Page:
Why Do People Conform?

What is conformity and why do people conform?

Conformity is a kind of social influence that entails a change of behaviors, attitudes and beliefs to be perceived as normal in the society or social group. The first answer to the question “why do people conform?” has something to do with normative social influence. A person conforms because he badly wants to fit in. The person discards his own stand on things because he feels that if he doesn’t, he might get rejected by the group.

Normative influence is present in our daily lives, from office habits to fashion trends. One great example is conforming to the society’s definition of the ideal body type. Mostly in American fashion, women are expected to be thin to be identified as attractive. This explains why women get obsessed with extreme diet and exercise regimens that end up in eating disorders. Men, on the other hand, are expected to be muscular, which ends in ephedrine and steroid abuse to attain a muscular physique.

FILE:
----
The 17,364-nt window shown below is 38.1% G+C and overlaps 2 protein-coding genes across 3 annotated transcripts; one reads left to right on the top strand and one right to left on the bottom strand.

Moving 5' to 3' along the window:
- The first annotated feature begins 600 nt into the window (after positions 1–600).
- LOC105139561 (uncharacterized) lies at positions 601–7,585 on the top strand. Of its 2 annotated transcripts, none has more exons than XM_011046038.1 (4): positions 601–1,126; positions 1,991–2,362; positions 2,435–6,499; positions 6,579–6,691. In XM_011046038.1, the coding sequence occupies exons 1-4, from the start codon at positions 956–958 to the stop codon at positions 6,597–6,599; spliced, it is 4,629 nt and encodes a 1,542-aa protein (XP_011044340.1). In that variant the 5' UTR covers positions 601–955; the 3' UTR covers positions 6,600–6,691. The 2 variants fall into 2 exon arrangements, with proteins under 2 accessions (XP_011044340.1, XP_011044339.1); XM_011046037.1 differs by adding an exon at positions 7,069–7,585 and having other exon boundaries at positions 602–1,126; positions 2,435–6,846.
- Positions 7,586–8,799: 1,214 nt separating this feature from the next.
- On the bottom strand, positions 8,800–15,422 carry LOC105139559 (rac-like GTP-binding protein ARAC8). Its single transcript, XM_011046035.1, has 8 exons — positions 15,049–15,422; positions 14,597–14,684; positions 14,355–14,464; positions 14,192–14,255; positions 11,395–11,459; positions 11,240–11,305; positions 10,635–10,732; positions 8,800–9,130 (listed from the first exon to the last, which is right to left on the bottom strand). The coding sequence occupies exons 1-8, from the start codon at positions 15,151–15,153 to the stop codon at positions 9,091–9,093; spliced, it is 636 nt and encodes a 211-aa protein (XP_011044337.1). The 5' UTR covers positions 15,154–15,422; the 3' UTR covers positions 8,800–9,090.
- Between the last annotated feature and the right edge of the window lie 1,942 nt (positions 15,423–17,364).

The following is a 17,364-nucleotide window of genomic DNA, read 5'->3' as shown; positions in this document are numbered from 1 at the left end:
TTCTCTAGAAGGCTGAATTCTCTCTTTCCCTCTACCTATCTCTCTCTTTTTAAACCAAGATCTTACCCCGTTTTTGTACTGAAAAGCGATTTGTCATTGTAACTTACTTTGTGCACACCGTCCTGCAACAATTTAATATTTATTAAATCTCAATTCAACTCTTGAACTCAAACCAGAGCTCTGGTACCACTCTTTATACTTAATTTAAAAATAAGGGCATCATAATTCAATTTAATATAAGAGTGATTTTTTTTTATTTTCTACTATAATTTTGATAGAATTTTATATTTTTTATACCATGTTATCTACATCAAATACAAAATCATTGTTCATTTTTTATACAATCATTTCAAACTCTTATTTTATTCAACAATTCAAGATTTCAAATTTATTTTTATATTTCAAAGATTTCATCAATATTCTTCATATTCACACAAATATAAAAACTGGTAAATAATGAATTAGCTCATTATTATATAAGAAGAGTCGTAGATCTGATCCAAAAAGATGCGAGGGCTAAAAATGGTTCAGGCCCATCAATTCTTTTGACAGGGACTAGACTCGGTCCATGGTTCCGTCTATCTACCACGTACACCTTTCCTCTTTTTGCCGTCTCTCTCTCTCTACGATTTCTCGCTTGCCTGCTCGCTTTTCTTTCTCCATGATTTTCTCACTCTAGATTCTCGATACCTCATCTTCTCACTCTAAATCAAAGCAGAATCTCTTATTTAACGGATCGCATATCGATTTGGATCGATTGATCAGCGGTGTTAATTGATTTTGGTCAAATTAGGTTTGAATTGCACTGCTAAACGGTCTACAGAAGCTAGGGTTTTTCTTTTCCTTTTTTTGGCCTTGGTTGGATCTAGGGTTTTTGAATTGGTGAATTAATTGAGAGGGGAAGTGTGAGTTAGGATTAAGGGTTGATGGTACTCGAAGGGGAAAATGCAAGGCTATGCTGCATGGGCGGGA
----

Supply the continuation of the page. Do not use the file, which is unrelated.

Why do people conform?” is answerable by the concept of informational social influence. This usually happens to a person who lacks knowledge and seeks guidance from the group. When a person is in a vague situation and he does not know what to do, he is more likely to depend on others instead of thinking for himself. Information conformity also applies to not knowing what to do in a crisis, where an instantaneous action is needed. People rely on others because it can help ease their fears. This type of normally involves internalization, where a person takes the views of the social group and adopts them as an individual. Experts say that because of this, fads are born.

Another answer to the question “Why do people conform?” is compliance. It is publicly changing one’s behavior or belief to fit in with the social group even though he privately disagrees with them. Although there is a need for a certain level of compliance to uphold the social order, it is not something one should naturally maintain without consulting his conscience.

It is not essentially the best choice for our collective future because as the past illustrates, human beings have an alarming ability to follow orders when they are given by an authority figure, even if they clearly harm innocent people. One classic example is the super obedience of Nazi Germany. In fact, when we think about it, those well-behaved, passive and submissive children who are considered as the ideal children may even be the greater threat to the ultimate well-being of everybody.



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